Developmental Genetics Lab

| Cellular Slime molds| Research overview | Publications | Lab members |

Phone   91-44-2257 4110 (office); 91-44-2257 5113 (lab)

During embryonic development, a single cell becomes a complex multicellular organism with different cell types arranged in a specific pattern. Thus, a uniform sheet of cells generates a pattern such as spots or stripes as seen in the coat color of many animals. The broad interest of our lab is in understanding a specific mechanism of pattern formation called lateral inhibition during which, a cell that takes a particular identity inhibits the very adjacent cells from taking the same cell fate, thereby generating a pattern. We use the well-known model Dictyostelium to understand mechanisms of lateral inhibition.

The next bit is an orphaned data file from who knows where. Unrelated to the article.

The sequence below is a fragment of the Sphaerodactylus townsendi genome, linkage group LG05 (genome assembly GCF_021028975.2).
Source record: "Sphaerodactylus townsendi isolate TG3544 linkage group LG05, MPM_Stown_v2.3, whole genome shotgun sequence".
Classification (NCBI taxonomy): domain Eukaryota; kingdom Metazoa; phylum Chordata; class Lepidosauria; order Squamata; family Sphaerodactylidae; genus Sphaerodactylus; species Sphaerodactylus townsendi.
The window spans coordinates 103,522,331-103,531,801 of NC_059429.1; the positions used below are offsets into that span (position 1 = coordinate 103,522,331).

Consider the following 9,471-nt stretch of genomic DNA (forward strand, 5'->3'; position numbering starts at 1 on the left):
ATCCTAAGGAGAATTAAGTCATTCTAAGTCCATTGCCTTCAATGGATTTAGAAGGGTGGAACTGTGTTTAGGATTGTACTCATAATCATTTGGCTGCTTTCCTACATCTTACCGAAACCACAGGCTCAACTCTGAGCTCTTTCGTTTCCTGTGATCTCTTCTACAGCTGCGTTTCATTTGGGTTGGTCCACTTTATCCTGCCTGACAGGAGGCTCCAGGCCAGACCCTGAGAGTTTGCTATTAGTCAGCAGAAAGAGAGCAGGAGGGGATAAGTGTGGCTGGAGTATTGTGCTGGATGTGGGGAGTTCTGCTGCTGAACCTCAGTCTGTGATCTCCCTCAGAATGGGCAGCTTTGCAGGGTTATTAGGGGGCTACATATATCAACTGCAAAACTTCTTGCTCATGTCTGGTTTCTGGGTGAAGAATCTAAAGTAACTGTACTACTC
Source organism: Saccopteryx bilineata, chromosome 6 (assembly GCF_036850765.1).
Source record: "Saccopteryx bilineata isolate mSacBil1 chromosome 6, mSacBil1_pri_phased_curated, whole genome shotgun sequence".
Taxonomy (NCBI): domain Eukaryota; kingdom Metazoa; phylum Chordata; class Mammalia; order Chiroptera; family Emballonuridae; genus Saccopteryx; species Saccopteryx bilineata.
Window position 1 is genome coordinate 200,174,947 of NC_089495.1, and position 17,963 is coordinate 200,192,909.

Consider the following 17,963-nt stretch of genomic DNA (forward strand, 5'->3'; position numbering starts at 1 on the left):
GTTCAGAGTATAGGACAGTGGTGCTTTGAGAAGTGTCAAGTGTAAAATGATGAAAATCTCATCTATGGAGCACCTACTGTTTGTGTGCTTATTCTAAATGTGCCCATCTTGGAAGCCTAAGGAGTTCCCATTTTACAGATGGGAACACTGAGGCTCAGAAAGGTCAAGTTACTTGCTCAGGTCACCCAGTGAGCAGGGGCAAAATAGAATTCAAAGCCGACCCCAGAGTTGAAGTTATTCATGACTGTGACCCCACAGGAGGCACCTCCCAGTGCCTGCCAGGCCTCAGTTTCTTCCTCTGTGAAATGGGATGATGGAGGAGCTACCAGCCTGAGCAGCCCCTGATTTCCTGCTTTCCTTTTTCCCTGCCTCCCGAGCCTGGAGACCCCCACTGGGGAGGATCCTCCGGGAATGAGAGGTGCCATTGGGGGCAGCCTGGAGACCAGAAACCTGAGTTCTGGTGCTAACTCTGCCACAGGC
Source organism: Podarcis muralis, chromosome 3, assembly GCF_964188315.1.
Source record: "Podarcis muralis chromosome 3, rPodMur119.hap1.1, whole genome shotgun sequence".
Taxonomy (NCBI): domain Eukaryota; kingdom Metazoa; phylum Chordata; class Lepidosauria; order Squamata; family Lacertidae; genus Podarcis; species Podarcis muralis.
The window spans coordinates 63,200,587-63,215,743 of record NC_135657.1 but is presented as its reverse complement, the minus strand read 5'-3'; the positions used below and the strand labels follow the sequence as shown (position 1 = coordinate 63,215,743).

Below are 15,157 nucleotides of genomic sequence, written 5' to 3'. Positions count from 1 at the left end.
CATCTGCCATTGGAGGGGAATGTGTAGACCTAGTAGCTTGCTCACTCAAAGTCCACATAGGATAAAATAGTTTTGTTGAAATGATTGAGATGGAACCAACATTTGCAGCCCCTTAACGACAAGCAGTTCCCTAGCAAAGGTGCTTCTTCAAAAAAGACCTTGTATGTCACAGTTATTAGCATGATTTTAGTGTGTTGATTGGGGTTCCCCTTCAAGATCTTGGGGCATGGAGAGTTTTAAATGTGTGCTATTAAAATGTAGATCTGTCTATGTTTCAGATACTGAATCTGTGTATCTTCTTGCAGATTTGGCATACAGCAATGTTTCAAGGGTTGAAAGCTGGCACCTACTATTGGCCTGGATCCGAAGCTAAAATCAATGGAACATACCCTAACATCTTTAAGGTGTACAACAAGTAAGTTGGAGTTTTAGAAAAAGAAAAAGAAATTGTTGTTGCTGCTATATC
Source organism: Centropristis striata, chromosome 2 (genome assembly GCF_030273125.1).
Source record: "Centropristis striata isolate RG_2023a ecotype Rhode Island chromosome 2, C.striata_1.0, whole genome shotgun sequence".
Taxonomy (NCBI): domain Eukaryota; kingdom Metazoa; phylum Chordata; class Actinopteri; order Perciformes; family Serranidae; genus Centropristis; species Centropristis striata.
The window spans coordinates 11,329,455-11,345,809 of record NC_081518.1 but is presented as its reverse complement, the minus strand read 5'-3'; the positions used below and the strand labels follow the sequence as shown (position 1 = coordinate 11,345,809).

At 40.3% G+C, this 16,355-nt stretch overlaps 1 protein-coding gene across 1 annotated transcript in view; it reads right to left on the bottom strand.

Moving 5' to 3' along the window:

Using the model flowering plant Arabidopsis, we try to understand if seed storage age and parental age at reproduction could affect the somatic mutation and meiotic recombination rates in their transgenerational progenies. We use a combination of detector lines which allows the quantitation of different kinds of spontaneous mutations and meiotic recombination (MR) rates. To know more, visit the research overview section.